White House Calls for End to Gross Overcompensation of Government Contractor ExecutivesThursday, September 22, 2011
(National Federation of Federal Employees)
In Washington these days there have been hundreds proposals put forward to reduce the growing national debt, many of which target large cuts to the federal workforce. The politicians who introduce them claim that they are tackling government waste and inefficiency. Most of the time, however, they are just tackling their political opponents across the aisle, and leaving the welfare of the American people on the sidelines. One mostly overlooked proposal, however, could make serious progress at reducing waste and inefficiency, while creating huge savings for the taxpayers.
As part of his deficit reduction plan, the President has proposed to cap the amount that federal contractor executives can receive for services at $200,000 per year. This is a drastic decrease from the $750,000 maximum that contractor executives can be reimbursed on an annual basis today. Though the idea of reimbursing contractor executives even $200,000 per year is not the easiest pill to swallow, it is still a good first step.
“At a time when legislators are looking to slash budgets for doctors, medical researchers, border patrol agents, and food safety inspectors, it is incomprehensible that the government would reimburse contractor executives $750,000 each year,” said NFFE National President William R. Dougan. We are pleased to see the Administration take a firm stance against overcompensating contractor executives. There is no reason that these executives should be paid nearly twice the salary of the President of the United States on the taxpayers’ dime.”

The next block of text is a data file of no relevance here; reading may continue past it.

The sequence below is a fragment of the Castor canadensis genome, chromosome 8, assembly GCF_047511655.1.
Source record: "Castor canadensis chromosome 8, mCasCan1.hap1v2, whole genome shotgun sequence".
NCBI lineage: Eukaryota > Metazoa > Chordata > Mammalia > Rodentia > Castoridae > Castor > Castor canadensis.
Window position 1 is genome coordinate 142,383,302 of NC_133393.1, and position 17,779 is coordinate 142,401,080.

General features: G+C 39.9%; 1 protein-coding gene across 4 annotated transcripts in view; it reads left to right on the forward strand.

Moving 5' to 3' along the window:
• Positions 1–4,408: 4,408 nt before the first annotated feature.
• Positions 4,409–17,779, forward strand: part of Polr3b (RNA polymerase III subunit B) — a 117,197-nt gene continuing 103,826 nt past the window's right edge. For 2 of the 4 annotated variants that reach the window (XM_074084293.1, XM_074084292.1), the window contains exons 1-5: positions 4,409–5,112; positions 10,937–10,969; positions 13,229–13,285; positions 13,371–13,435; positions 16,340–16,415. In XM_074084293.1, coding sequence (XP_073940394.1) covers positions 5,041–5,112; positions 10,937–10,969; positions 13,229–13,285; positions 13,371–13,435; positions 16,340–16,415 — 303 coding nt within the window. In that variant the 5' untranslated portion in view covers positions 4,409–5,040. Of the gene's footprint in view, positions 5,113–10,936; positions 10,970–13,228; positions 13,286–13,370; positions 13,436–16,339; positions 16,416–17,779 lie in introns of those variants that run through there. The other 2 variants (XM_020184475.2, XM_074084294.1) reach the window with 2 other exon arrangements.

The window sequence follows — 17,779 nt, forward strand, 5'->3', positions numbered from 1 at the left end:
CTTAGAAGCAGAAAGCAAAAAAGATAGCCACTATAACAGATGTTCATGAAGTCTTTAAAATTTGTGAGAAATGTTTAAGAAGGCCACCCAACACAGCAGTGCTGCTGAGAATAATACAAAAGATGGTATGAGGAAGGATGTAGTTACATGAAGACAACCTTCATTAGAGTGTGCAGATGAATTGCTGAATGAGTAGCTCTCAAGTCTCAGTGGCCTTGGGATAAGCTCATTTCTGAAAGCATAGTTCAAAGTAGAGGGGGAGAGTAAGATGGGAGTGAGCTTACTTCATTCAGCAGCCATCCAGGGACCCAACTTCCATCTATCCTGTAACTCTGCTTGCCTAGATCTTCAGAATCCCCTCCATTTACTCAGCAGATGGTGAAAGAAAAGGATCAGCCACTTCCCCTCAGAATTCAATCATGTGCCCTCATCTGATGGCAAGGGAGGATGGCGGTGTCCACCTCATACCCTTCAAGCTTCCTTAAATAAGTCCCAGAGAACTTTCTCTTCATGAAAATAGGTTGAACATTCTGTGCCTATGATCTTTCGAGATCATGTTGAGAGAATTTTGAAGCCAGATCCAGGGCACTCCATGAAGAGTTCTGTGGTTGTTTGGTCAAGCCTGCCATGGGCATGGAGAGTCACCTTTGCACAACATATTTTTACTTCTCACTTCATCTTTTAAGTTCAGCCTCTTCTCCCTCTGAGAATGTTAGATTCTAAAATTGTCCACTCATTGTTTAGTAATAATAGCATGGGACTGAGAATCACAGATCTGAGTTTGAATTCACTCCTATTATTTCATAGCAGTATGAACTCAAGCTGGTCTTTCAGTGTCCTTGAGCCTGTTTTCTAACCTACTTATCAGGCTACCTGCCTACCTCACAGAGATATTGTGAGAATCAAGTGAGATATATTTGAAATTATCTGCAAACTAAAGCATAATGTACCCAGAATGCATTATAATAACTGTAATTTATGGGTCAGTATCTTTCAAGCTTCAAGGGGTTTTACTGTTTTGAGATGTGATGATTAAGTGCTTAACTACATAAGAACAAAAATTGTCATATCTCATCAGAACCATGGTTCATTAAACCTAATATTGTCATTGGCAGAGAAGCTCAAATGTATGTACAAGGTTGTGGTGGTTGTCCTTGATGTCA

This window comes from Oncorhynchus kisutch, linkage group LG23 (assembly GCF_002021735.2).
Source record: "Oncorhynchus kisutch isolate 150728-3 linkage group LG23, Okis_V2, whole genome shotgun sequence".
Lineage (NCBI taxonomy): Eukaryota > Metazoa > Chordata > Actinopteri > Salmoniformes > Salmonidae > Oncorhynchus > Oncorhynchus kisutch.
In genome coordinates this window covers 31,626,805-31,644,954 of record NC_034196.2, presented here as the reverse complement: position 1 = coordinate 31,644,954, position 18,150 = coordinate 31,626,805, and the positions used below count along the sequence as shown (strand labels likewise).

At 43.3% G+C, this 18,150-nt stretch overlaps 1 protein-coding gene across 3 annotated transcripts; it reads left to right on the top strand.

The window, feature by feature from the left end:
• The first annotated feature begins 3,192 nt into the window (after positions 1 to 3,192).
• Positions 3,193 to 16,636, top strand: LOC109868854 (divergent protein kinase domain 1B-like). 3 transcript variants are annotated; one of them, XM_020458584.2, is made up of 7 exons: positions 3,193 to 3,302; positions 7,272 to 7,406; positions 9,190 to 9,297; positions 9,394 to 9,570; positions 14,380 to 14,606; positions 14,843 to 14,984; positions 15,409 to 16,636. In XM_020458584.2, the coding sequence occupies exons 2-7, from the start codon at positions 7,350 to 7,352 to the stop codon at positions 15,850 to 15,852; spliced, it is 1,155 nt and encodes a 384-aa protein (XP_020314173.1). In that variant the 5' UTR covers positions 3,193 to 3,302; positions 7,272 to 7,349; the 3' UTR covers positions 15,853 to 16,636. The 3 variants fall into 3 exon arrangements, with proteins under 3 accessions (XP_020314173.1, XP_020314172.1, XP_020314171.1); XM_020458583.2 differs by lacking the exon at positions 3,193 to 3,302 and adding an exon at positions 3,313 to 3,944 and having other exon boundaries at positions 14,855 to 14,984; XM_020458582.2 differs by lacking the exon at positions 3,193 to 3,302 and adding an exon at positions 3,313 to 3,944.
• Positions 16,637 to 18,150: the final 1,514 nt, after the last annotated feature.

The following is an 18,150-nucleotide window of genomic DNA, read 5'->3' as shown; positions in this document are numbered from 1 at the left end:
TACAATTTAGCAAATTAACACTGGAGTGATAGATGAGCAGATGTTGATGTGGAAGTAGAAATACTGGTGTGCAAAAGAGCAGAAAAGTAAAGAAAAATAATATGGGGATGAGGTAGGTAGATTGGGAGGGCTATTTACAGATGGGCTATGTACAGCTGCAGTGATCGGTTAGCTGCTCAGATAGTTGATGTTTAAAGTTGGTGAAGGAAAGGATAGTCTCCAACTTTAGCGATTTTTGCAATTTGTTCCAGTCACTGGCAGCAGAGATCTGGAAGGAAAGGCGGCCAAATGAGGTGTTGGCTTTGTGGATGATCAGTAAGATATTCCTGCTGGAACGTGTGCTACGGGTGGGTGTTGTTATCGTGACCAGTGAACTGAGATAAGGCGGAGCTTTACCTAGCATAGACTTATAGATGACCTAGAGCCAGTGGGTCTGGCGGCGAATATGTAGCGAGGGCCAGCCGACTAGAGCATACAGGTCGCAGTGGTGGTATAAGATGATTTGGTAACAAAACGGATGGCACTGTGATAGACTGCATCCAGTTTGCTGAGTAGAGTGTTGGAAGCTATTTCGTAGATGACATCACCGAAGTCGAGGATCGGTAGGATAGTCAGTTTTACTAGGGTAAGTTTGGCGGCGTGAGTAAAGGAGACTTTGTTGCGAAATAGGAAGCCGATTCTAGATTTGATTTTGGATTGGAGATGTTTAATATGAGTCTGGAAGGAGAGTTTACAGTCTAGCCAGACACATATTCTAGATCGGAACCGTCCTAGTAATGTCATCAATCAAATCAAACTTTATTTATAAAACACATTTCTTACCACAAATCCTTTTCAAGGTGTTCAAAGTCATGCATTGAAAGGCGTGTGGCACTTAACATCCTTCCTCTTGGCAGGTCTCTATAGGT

This proposal comes on the heels of a widely circulated report by independent think tank Project on Government Oversight (POGO), proving that contractors almost always cost more than federal employees to perform the same work. The report found that federal contractor billing rates cost on average 1.83 times more than the funds it would take for federal employees to do the job.
“It is downright wrong that contractor executives today are eligible for $750,000 in reimbursements from the taxpayers while hardworking federal employees have had their pay frozen for two years,” said Dougan. “It’s time to bring an end to the practice of paying contractor executives top-dollar rates when civil servants can deliver quality work at a lower cost to taxpayers.”
“This good government policy will ensure that taxpayers’ hard-earned money is well spent on the vital services the American people count on.”